I see the guy sitting on Highland Avenue every day, and when I say “sitting on Highland,” I mean he’s doing practically that.
He and his laptop are hunkered down parkside next to the sidewalk, almost on the curb, and it is evident from his posture that something quite specific and possibly intense is busy being born in this unique urban setting.
Things were different in the old days, back when a bistro table in Montmartre or a rickety desk at the Chelsea Hotel conferred a delectable Bohemian cachet on one’s writing enterprise. (Interestingly, I am not aware of any writer having actually traveled to Bohemia to cut out the middleman in such cachet distribution.)
That the guy is using a computer suggests perhaps a screenplay is underway. Certainly an Underwood portable typewriter could do the job, but there are a couple of nifty software packages that take the worry out of all the tabs and spacing with which so many scripts are afflicted these days.
Then again, it could be a journal. Though the popular stereotype mandates that only girls write to themselves on a regular basis, it was a proud possessor of a Y chromosome who rendered all those volumes of Samuel Pepys’s diaries in the 17th century.
Coincidentally, all those journal entries so meticulously entered by the Clerk of the Acts now are available for perusing online. Here’s what Sam was up to on Aug. 1, 349 years ago: “Up very early, and by water to Whitehall to my Lord’s, and there up to my Lord’s lodging (Wm. Howe being now ill of the gout at Mr. Pierce’s), and there talked with him about the affairs of the Navy, and how I was now to wait today at the Privy Seal...”
Another possibility exists for our roadside typist: maybe he’s found a free wi-fi hot spot and he comes there daily to surf the web.
I like the idea that he might be canvassing for information, because it’s something we all need to be doing. A lot of us thought that once Obama got in we’d be shed of the gnawing need to keep up with stuff, but if you have seen the volume of data pouring off the screens lately, you realize there’s even more stuff to be keeping up with these days.
Let us set aside for the moment Sarah Palin and Henry Gates and Sonia Sotomayor, polarizing figures who’ll be around to gin up everybody’s rhetoric for months to come. In fact, let’s ditch all topics with surnames, because the current worrisome information overload addresses issues instead of personalities.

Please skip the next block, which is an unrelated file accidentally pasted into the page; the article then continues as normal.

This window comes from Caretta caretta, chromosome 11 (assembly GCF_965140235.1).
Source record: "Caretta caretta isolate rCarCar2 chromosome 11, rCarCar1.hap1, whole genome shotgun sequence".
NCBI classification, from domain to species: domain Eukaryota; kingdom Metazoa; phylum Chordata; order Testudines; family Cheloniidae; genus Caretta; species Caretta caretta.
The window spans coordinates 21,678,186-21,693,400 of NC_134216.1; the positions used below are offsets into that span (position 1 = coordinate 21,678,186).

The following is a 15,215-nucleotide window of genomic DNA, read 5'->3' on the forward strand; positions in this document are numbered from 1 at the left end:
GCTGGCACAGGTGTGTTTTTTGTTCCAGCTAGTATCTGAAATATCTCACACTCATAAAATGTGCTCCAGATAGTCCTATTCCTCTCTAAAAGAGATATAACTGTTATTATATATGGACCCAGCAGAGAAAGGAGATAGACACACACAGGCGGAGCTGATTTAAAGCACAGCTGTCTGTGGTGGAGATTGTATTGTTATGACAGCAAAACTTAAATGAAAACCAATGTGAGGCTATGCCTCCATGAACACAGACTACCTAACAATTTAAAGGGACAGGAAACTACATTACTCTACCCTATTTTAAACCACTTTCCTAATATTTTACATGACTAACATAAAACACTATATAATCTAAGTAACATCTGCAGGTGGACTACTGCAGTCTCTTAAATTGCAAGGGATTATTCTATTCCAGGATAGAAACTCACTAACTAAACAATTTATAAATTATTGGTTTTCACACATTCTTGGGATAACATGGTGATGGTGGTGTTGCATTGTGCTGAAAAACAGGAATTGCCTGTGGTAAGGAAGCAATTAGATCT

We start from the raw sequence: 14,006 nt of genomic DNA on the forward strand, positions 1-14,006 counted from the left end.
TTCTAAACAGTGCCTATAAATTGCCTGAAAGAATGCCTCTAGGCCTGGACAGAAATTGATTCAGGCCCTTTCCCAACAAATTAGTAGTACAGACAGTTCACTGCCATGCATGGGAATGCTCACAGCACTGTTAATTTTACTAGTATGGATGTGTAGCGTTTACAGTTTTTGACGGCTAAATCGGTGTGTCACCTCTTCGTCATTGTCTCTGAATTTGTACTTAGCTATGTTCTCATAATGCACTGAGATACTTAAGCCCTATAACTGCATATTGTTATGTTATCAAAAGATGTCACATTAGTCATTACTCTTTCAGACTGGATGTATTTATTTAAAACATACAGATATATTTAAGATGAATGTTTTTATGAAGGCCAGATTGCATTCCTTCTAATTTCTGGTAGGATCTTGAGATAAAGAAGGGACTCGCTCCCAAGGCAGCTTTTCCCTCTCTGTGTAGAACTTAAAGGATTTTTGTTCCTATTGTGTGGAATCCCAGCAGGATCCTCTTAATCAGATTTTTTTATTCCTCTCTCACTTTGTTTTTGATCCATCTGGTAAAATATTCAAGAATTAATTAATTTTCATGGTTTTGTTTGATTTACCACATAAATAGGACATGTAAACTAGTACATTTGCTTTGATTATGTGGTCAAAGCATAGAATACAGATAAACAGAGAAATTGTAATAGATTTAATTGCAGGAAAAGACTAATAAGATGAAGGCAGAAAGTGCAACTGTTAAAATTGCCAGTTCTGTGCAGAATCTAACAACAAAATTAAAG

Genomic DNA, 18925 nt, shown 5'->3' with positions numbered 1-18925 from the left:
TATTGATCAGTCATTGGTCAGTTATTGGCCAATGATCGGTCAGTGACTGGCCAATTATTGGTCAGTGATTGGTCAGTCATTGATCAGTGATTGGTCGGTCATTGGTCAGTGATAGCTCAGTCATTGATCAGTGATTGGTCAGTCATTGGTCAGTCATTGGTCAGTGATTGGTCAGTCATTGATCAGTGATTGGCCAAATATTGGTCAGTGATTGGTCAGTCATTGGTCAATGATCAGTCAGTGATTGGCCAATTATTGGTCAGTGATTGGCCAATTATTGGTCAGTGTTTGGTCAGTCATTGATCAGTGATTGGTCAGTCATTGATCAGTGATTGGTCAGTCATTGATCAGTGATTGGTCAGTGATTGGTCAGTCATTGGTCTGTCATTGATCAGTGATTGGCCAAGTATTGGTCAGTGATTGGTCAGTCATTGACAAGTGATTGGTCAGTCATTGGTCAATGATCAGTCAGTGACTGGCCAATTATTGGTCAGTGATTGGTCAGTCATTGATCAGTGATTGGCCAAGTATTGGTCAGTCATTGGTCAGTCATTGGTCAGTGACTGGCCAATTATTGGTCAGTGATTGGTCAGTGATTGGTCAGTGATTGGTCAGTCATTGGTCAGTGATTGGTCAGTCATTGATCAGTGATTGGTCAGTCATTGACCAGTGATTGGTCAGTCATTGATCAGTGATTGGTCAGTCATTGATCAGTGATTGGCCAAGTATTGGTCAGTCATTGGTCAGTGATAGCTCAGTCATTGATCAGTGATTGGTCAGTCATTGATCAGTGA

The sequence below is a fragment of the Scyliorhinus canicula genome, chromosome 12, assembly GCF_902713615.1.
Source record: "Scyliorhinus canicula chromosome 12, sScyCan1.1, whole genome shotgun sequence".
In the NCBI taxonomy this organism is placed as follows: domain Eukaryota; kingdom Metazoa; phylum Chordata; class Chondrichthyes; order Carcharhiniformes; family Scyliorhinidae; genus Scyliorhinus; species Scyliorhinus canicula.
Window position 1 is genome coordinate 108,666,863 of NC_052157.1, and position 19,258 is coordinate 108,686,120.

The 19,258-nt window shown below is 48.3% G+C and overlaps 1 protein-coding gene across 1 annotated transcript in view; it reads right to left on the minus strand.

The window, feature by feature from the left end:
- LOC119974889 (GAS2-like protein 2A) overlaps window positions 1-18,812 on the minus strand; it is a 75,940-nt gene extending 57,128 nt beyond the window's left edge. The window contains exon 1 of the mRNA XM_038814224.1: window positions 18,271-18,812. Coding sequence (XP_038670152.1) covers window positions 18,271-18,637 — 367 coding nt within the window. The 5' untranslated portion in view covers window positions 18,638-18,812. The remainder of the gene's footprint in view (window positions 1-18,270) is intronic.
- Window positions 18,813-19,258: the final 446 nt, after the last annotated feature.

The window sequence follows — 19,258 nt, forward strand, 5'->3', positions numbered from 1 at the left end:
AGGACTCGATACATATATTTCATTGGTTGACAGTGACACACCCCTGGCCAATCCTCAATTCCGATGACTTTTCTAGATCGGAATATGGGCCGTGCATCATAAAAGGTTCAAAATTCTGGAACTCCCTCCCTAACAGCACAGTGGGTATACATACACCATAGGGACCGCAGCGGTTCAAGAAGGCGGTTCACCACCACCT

Take the health care debate. Even before a bill was submitted, our friends on the right were decrying any attempt at reform as tantamount to socializing medicine. Now the debate has devolved to a congressman from Texas, Louis Gohmert by name, insisting that the Obama plan would “kill senior citizens,” putting them on lists and forcing them to die by denying them treatment. Radio showmen have repeated the meme, in one instance with Neal Boortz using himself as an example to insist that, as a guy who makes his living sitting down, he would be passed over for knee surgery by government health czars who’d decree that younger people with a longer life expectancy merited the procedure more than he.
A heartbreaking tale, but true at all? No. However, by making outrageous and unsubstantiable claims, Gohmert, Boortz and others such help drive genuine debate of health care reform out of earshot. (Of course, if the Publicans were serious about debating, perhaps they would have introduced some of their own legislation for comparison. Still waiting for Senator Roy Blunt to roll out the GOP alternative to the Obama plan.)
Then there was the puzzling continuation of the “birthers” screed that Barack Obama was not born in the U.S.A. Despite evidence to the contrary available since last year’s campaigning, as recently as last week windbags like CNN’s Lou Dobbs were still blowing hard about the supposed illegitimacy of the Obama presidency.
At the Talking Points Memo website, Josh Marshall reexamined the Constitution’s prerequisites to observe that even if he had been born in Kenya as some birthers maintain, Obama would be considered qualified to serve, because “I have never seen any serious argument that the child of an American citizen, even if born abroad, isn’t him or herself a natural born American citizen.”
Monday night the House voted on a nonbinding resolution commending Hawaii’s 50th year of statehood. The resolution stated specifically that Hawaii was the birthplace of President Obama, but not one of the congresspeople on record as sympathetic to birthers would go on record opposing his authentic American birth. The final tally was Birthers 0, Rationality 378.
You see, the challenge we face with information now is not acquiring, but discerning. Thinking about Walter Cronkite last week reminded us of a time when information was funneled through comparatively few outlets whose probity was rarely challenged. Now the electronic democracy of the Internet has decentralized information, making any citizen online a potential content provider.
In our headlong rush to know things immediately, another era’s insistence on corroboration is being cast aside, to the end that now in the information marketplace, rumor assumes the same substance as fact and discredited data disseminated widely is allowed to pass for truth.
The price of freedom, once eternal vigilance, is now perpetual verification. We must learn to become our own fact-checkers, never settling for insufficiently sourced reportage and standing firmly against the circulation of falsehood.
Just as it behooves us to take 30 minutes a day to exercise our bodies, taking that same amount of time to strengthen our skepticism will go a long way toward making us what politicians fear most — an informed electorate.
Courtney Haden is a Birmingham Weekly columnist. Write to email@example.com.